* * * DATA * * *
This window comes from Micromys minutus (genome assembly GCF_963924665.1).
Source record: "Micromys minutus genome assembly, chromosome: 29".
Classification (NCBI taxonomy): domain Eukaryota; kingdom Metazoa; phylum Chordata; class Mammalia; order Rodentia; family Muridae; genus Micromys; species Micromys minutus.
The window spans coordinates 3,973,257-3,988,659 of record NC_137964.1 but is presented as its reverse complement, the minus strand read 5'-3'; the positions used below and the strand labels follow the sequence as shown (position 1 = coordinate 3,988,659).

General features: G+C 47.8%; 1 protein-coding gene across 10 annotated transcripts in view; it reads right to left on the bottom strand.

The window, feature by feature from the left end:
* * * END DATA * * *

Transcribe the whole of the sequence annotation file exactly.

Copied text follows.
This window comes from Micromys minutus (genome assembly GCF_963924665.1).
Source record: "Micromys minutus genome assembly, chromosome: 29".
Classification (NCBI taxonomy): domain Eukaryota; kingdom Metazoa; phylum Chordata; class Mammalia; order Rodentia; family Muridae; genus Micromys; species Micromys minutus.
The window spans coordinates 3,973,257-3,988,659 of record NC_137964.1 but is presented as its reverse complement, the minus strand read 5'-3'; the positions used below and the strand labels follow the sequence as shown (position 1 = coordinate 3,988,659).

General features: G+C 47.8%; 1 protein-coding gene across 10 annotated transcripts in view; it reads right to left on the bottom strand.

The window, feature by feature from the left end: